The vaccine should always be offered in such cases, even if you are not technically in one of the risk groups above.

If you live with someone who has a weakened immune system, you may also be advised to have a flu vaccine. Speak to your GP or pharmacist about this.

Flu vaccine for children

The flu vaccine is recommended for:

  • Children over the age of six months with a long-term health condition.
  • All children aged two & three (to be given at the GP surgery) 
  • All children aged 4-9 years (born between 01/09/2009 and 31/08/2015) will be given at school, although children with long-term health conditions may request this at their GP surgery if they wish.

Children aged between six months and two years of age who are eligible for the flu vaccine will be offered an injection.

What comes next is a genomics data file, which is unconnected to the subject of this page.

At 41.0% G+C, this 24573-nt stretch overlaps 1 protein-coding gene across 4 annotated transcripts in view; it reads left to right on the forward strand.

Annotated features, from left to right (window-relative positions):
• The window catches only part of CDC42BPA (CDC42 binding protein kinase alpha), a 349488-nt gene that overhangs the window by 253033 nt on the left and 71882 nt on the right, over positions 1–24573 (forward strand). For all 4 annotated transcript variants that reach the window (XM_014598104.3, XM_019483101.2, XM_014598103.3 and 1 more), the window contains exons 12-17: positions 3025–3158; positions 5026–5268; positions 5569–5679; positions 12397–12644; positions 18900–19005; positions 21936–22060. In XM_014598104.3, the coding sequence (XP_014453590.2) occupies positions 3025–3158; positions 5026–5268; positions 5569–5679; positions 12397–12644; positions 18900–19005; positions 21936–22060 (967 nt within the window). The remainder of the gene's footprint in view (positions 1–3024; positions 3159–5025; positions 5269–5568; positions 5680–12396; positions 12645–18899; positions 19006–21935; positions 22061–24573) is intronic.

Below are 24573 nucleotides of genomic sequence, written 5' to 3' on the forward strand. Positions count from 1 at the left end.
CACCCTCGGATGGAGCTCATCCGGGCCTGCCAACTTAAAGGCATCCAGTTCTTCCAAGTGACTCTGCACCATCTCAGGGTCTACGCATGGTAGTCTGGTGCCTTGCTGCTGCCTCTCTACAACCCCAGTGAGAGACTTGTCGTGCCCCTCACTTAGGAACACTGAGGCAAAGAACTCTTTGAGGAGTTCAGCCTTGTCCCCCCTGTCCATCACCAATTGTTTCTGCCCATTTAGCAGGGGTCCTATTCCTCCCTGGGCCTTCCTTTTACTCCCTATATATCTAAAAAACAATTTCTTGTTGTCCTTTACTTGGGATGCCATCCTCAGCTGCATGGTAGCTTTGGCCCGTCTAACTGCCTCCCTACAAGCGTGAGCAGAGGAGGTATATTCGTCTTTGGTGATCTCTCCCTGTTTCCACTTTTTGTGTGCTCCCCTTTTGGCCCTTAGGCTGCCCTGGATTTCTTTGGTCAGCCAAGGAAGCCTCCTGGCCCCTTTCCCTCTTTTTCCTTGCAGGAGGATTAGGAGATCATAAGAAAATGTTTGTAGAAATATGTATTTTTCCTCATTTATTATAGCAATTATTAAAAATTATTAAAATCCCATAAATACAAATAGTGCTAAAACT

Children eligible for the flu vaccine aged between two and 17 will usually have the flu vaccine nasal spray.

Flu jab for carers

If you care for someone who is elderly or disabled, speak to your GP or pharmacist about having a flu jab along with the person you care for.

Read more about the flu jab for carers on the Carers UK website


During the COVID-19 pandemic, primary care services are working in a different way to prevent the spread of the disease and protect patients and staff, while still providing essential services.
Where patients are advised that a face-to-face appointment is necessary, measures have been taken to minimise risk to patients and staff.